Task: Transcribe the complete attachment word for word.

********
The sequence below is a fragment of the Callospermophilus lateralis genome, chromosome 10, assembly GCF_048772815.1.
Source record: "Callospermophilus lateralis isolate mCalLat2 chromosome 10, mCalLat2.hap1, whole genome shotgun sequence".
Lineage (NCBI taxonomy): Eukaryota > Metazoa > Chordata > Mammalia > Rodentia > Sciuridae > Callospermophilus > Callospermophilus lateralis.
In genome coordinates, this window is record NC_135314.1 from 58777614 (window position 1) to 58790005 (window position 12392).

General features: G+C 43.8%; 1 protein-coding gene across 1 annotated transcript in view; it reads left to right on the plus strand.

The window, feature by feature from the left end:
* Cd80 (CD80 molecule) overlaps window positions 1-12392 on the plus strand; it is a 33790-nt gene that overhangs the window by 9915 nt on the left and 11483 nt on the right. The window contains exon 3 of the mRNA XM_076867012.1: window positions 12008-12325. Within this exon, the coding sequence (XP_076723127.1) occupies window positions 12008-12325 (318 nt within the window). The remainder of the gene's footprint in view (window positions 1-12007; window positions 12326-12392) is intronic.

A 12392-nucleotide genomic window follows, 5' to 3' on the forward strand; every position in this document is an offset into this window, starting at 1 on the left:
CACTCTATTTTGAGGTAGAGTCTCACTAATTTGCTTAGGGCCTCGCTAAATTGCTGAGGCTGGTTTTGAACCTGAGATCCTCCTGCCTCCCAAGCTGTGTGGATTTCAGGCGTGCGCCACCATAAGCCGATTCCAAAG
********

The sequence below is a fragment of the Callospermophilus lateralis genome, chromosome 10, assembly GCF_048772815.1.
Source record: "Callospermophilus lateralis isolate mCalLat2 chromosome 10, mCalLat2.hap1, whole genome shotgun sequence".
Lineage (NCBI taxonomy): Eukaryota > Metazoa > Chordata > Mammalia > Rodentia > Sciuridae > Callospermophilus > Callospermophilus lateralis.
In genome coordinates, this window is record NC_135314.1 from 58777614 (window position 1) to 58790005 (window position 12392).

General features: G+C 43.8%; 1 protein-coding gene across 1 annotated transcript in view; it reads left to right on the plus strand.

The window, feature by feature from the left end:
* Cd80 (CD80 molecule) overlaps window positions 1-12392 on the plus strand; it is a 33790-nt gene that overhangs the window by 9915 nt on the left and 11483 nt on the right. The window contains exon 3 of the mRNA XM_076867012.1: window positions 12008-12325. Within this exon, the coding sequence (XP_076723127.1) occupies window positions 12008-12325 (318 nt within the window). The remainder of the gene's footprint in view (window positions 1-12007; window positions 12326-12392) is intronic.

A 12392-nucleotide genomic window follows, 5' to 3' on the forward strand; every position in this document is an offset into this window, starting at 1 on the left:
CACTCTATTTTGAGGTAGAGTCTCACTAATTTGCTTAGGGCCTCGCTAAATTGCTGAGGCTGGTTTTGAACCTGAGATCCTCCTGCCTCCCAAGCTGTGTGGATTTCAGGCGTGCGCCACCATAAGCCGATTCCAAAG